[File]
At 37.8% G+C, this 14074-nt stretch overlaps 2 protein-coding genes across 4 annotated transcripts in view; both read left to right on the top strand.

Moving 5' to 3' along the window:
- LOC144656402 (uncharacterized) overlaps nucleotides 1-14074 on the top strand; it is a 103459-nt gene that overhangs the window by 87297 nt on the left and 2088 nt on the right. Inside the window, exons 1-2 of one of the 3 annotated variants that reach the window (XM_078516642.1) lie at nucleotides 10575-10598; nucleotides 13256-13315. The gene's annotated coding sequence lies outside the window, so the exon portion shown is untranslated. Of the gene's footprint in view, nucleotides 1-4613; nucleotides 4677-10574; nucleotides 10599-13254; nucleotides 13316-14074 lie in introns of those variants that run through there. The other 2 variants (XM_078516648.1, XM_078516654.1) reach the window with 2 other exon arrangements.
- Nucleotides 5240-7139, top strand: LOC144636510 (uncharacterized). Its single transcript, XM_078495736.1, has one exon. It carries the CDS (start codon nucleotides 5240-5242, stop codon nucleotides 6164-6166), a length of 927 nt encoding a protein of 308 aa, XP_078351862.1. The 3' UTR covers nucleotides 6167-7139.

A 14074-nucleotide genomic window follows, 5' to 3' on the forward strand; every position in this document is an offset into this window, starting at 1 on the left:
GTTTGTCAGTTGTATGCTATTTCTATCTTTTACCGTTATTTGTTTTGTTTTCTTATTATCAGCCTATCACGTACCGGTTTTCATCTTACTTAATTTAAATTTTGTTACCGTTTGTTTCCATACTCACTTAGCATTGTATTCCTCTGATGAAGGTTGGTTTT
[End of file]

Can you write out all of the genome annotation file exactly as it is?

At 37.8% G+C, this 14074-nt stretch overlaps 2 protein-coding genes across 4 annotated transcripts in view; both read left to right on the top strand.

Moving 5' to 3' along the window:
- LOC144656402 (uncharacterized) overlaps nucleotides 1-14074 on the top strand; it is a 103459-nt gene that overhangs the window by 87297 nt on the left and 2088 nt on the right. Inside the window, exons 1-2 of one of the 3 annotated variants that reach the window (XM_078516642.1) lie at nucleotides 10575-10598; nucleotides 13256-13315. The gene's annotated coding sequence lies outside the window, so the exon portion shown is untranslated. Of the gene's footprint in view, nucleotides 1-4613; nucleotides 4677-10574; nucleotides 10599-13254; nucleotides 13316-14074 lie in introns of those variants that run through there. The other 2 variants (XM_078516648.1, XM_078516654.1) reach the window with 2 other exon arrangements.
- Nucleotides 5240-7139, top strand: LOC144636510 (uncharacterized). Its single transcript, XM_078495736.1, has one exon. It carries the CDS (start codon nucleotides 5240-5242, stop codon nucleotides 6164-6166), a length of 927 nt encoding a protein of 308 aa, XP_078351862.1. The 3' UTR covers nucleotides 6167-7139.

A 14074-nucleotide genomic window follows, 5' to 3' on the forward strand; every position in this document is an offset into this window, starting at 1 on the left:
GTTTGTCAGTTGTATGCTATTTCTATCTTTTACCGTTATTTGTTTTGTTTTCTTATTATCAGCCTATCACGTACCGGTTTTCATCTTACTTAATTTAAATTTTGTTACCGTTTGTTTCCATACTCACTTAGCATTGTATTCCTCTGATGAAGGTTGGTTTT